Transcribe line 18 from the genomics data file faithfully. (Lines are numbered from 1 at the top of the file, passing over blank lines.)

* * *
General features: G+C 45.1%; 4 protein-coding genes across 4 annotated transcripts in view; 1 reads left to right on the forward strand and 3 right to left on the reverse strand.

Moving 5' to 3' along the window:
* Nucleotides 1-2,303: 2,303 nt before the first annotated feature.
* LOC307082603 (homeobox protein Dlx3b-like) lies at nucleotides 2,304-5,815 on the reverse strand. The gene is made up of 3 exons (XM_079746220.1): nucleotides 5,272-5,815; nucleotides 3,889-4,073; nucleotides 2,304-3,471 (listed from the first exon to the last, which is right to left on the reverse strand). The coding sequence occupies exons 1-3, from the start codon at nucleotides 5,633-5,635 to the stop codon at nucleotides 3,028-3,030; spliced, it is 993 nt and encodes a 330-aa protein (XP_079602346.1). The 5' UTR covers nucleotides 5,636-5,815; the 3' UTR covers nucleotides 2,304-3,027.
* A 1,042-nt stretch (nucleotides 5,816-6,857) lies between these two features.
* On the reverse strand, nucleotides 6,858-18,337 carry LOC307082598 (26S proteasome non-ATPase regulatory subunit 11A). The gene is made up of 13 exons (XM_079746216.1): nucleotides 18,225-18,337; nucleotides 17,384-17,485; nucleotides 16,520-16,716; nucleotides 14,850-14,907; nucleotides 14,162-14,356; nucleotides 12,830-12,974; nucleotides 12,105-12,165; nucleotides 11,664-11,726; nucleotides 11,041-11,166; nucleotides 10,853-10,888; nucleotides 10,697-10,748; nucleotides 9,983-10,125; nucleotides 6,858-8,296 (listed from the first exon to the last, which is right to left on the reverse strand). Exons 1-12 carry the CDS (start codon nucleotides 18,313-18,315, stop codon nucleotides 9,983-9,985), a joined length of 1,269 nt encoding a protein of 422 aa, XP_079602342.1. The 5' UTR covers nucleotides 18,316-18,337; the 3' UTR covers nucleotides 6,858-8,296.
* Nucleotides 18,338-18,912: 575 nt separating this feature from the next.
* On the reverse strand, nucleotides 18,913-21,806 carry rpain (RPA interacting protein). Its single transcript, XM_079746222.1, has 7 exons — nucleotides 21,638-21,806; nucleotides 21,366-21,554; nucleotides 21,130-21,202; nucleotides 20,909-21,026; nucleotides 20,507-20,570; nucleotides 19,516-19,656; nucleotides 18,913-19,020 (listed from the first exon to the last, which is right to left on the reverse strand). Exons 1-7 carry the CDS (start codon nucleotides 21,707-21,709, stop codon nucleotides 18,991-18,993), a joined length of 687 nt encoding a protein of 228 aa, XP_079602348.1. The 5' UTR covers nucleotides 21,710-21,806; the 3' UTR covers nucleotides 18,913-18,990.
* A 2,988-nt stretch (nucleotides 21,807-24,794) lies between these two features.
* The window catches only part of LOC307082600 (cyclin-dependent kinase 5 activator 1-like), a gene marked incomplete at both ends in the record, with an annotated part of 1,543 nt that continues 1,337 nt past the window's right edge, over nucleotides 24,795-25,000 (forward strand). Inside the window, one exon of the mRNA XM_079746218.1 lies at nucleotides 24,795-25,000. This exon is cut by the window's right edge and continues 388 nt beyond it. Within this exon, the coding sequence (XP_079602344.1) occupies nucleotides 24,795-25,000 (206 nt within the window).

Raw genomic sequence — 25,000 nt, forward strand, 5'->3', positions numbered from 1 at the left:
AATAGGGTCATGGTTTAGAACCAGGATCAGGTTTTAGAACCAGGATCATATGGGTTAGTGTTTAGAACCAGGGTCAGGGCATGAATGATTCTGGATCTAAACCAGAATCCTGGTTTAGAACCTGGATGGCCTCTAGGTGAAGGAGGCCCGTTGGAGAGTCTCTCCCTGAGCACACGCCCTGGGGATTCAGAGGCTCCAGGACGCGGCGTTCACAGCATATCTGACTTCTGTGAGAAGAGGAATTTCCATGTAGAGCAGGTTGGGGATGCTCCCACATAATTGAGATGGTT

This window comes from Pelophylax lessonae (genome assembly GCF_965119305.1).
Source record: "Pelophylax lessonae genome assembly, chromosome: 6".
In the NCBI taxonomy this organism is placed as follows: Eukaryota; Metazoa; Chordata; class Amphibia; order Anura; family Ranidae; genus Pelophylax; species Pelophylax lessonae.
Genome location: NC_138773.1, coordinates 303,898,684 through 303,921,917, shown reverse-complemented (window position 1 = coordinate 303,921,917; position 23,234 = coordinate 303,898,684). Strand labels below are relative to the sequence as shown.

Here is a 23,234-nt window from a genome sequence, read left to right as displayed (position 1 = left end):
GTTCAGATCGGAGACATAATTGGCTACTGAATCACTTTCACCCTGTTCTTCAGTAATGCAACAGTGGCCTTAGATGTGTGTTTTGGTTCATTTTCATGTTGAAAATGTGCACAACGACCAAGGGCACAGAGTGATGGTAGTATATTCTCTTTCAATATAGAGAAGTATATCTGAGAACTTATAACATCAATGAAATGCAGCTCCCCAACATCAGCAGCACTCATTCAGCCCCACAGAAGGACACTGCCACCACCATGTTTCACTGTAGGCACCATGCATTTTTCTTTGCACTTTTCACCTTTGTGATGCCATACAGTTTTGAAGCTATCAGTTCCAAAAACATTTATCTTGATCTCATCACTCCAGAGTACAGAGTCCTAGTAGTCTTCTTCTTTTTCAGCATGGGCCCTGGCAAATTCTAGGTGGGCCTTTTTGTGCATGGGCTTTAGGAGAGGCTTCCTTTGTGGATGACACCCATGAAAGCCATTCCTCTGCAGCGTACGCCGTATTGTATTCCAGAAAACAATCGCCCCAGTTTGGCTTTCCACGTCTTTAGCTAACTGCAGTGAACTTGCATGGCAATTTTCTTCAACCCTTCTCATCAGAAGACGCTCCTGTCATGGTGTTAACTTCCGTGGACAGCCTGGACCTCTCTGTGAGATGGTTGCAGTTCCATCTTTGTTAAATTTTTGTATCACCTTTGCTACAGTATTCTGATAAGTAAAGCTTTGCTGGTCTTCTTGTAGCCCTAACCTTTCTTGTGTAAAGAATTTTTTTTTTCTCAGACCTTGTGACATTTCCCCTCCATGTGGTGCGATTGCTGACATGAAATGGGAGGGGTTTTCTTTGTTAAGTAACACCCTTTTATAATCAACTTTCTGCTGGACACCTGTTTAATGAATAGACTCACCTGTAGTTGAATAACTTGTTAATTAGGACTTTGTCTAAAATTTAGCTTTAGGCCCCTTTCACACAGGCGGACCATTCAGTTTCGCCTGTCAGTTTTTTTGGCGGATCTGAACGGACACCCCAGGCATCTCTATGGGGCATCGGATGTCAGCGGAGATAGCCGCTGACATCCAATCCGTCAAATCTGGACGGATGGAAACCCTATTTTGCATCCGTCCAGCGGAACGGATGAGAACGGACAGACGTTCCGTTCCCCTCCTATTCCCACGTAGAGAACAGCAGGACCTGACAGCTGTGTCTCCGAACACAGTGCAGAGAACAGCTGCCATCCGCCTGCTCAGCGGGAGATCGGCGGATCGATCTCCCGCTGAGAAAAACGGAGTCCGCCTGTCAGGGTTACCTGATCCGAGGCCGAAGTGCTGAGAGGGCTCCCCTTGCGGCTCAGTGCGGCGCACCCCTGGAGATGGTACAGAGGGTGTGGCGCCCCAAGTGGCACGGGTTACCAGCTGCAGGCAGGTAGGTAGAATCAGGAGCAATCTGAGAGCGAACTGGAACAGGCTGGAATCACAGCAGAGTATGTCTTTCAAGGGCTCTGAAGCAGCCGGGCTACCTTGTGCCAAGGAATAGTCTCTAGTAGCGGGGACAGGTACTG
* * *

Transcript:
GTTCAGATCGGAGACATAATTGGCTACTGAATCACTTTCACCCTGTTCTTCAGTAATGCAACAGTGGCCTTAGATGTGTGTTTTGGTTCATTTTCATGTTGAAAATGTGCACAACGACCAAGGGCACAGAGTGATGGTAGTATATTCTCTTTCAATATAGAGAAGTATATCTGAGAACTTATAACATCAATGAAATGCAGCTCCCCAACATCAGCAGCACTCATTCAGCCCCACAGAAGGACACTGCCACCACCATGTTTCACTGTAGGCACCATGCATTTTTCTTTGCACTTTTCACCTTTGTGATGCCATACAGTTTTGAAGCTATCAGTTCCAAAAACATTTATCTTGATCTCATCACTCCAGAGTACAGAGTCCTAGTAGTCTTCTTCTTTTTCAGCATGGGCCCTGGCAAATTCTAGGTGGGCCTTTTTGTGCATGGGCTTTAGGAGAGGCTTCCTTTGTGGATGACACCCATGAAAGCCATTCCTCTGCAGCGTACGCCGTATTGTATTCCAGAAAACAATCGCCCCAGTTTGGCTTTCCACGTCTTTAGCTAACTGCAGTGAACTTGCATGGCAATTTTCTTCAACCCTTCTCATCAGAAGACGCTCCTGTCATGGTGTTAACTTCCGTGGACAGCCTGGACCTCTCTGTGAGATGGTTGCAGTTCCATCTTTGTTAAATTTTTGTATCACCTTTGCTACAGTATTCTGATAAGTAAAGCTTTGCTGGTCTTCTTGTAGCCCTAACCTTTCTTGTGTAAAGAATTTTTTTTTTCTCAGACCTTGTGACATTTCCCCTCCATGTGGTGCGATTGCTGACATGAAATGGGAGGGGTTTTCTTTGTTAAGTAACACCCTTTTATAATCAACTTTCTGCTGGACACCTGTTTAATGAATAGACTCACCTGTAGTTGAATAACTTGTTAATTAGGACTTTGTCTAAAATTTAGCTTTAGGCCCCTTTCACACAGGCGGACCATTCAGTTTCGCCTGTCAGTTTTTTTGGCGGATCTGAACGGACACCCCAGGCATCTCTATGGGGCATCGGATGTCAGCGGAGATAGCCGCTGACATCCAATCCGTCAAATCTGGACGGATGGAAACCCTATTTTGCATCCGTCCAGCGGAACGGATGAGAACGGACAGACGTTCCGTTCCCCTCCTATTCCCACGTAGAGAACAGCAGGACCTGACAGCTGTGTCTCCGAACACAGTGCAGAGAACAGCTGCCATCCGCCTGCTCAGCGGGAGATCGGCGGATCGATCTCCCGCTGAGAAAAACGGAGTCCGCCTGTCAGGGTTACCTGATCCGAGGCCGAAGTGCTGAGAGGGCTCCCCTTGCGGCTCAGTGCGGCGCACCCCTGGAGATGGTACAGAGGGTGTGGCGCCCCAAGTGGCACGGGTTACCAGCTGCAGGCAGGTAGGTAGAATCAGGAGCAATCTGAGAGCGAACTGGAACAGGCTGGAATCACAGCAGAGTATGTCTTTCAAGGGCTCTGAAGCAGCCGGGCTACCTTGTGCCAAGGAATAGTCTCTAGTAGCGGGGACAGGTACTG